Influences of anisotropic tissue structure on reentrant circuits in the epicardial border zone of subacute canine infarcts.
Excitation in the epicardial border zone of 3-5-day-old canine infarcts was mapped with an array of 192 bipolar electrodes during sustained ventricular tachycardia. Reentrant circuits were found in which activation occurred around long lines of apparent conduction block based on the criterion that excitation on opposite sides of the lines occurred with marked disparity in time. When the lines of apparent block were functional (i.e., occurred only during tachycardia and not during sinus rhythm or ventricular pacing) they were oriented parallel to the long axis of epicardial muscle fiber bundles. Isochrones distal to the lines were oriented parallel to them because widely separate sites within these isochrones were activated nearly simultaneously. This suggested that excitation not only occurred around the lines of block but also slowly across them. This slow activation occurred transverse to the long axis of the myocardial fibers and therefore might result because of the anisotropic tissue properties. To test this hypothesis, the epicardial border zone was stimulated during sinus rhythm through electrodes around its margin and at the center of the recording array. Activation transverse to the myocardial fibers in regions where lines of block occurred during tachycardia was slow, whereas it was rapid parallel to fibers' orientation. During tachycardia electrograms along the lines of apparent block had long durations and were fractionated, a characteristic that can also result from activation transverse to the myocardial fiber long axis. Therefore, we propose that the parallel orientation of the muscle bundles in the epicardial border zone is an important cause of ventricular tachycardia because activation transverse to myocardial fibers is sufficiently slow to permit the occurrence of reentry.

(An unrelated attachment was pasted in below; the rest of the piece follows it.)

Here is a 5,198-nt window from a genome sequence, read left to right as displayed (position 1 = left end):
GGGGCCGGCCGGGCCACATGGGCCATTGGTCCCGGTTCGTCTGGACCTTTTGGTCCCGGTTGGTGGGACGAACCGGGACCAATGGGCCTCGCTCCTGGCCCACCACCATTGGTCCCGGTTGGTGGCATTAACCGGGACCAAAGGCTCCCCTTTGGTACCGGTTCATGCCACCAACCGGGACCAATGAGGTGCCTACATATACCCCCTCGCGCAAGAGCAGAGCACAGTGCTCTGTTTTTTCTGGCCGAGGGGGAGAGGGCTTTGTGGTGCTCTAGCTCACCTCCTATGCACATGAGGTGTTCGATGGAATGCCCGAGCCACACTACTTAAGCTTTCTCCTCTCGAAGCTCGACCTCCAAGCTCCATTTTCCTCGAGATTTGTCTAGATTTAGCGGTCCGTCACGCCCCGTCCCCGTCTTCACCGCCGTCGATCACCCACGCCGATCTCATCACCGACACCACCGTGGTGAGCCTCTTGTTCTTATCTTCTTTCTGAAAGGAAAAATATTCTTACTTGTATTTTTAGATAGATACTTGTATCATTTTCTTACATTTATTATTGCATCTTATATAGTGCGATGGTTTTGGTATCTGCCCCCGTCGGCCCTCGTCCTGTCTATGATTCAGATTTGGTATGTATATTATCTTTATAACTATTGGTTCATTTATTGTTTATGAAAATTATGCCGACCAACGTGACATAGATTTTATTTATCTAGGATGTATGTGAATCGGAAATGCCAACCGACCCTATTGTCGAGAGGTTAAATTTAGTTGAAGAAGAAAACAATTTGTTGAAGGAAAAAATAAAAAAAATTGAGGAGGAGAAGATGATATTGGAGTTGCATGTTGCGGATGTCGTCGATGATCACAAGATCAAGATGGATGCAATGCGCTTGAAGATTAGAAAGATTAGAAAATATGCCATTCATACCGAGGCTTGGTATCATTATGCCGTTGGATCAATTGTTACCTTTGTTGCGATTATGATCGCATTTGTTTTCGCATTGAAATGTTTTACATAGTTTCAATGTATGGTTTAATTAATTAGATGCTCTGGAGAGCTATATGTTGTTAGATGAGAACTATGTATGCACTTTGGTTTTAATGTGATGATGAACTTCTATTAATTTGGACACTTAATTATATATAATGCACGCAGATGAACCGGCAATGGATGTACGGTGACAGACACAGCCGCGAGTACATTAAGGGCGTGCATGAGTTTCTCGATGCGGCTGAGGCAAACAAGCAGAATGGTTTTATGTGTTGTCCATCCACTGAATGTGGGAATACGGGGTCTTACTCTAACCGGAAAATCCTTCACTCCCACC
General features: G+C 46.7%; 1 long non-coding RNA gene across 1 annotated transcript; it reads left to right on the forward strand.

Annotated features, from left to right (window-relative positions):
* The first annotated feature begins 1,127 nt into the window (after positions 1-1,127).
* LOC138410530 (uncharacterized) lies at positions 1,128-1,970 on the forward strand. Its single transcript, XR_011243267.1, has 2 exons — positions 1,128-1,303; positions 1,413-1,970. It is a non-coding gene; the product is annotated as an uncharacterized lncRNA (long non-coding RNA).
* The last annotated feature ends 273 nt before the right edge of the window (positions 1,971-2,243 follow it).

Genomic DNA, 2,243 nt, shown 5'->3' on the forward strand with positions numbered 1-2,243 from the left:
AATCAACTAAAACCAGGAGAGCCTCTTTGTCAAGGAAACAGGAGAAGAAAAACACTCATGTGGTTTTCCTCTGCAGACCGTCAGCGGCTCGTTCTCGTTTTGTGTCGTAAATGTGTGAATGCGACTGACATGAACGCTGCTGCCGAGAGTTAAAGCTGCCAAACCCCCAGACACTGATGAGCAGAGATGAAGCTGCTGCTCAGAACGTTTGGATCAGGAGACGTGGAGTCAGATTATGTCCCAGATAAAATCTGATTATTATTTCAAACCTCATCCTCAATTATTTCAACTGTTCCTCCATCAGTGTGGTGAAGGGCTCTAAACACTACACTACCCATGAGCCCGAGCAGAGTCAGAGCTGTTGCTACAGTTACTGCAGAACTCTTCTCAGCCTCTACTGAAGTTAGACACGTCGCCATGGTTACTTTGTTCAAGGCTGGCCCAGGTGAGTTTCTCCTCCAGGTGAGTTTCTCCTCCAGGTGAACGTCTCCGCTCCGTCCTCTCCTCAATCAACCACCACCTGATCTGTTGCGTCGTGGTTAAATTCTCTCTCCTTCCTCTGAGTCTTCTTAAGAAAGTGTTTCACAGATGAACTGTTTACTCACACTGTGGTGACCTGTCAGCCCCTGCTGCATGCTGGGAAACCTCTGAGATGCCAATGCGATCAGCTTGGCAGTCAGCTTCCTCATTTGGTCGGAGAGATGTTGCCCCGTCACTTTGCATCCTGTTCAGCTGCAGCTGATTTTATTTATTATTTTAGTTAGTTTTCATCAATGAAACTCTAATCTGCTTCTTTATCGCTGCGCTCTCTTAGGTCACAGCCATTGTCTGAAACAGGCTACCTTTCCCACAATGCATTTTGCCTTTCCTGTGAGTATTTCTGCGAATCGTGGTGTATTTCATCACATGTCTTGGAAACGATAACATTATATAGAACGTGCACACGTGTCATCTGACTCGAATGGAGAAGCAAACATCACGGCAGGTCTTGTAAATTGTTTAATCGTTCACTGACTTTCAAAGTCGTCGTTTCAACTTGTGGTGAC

- Copyright © 1988 by American Heart Association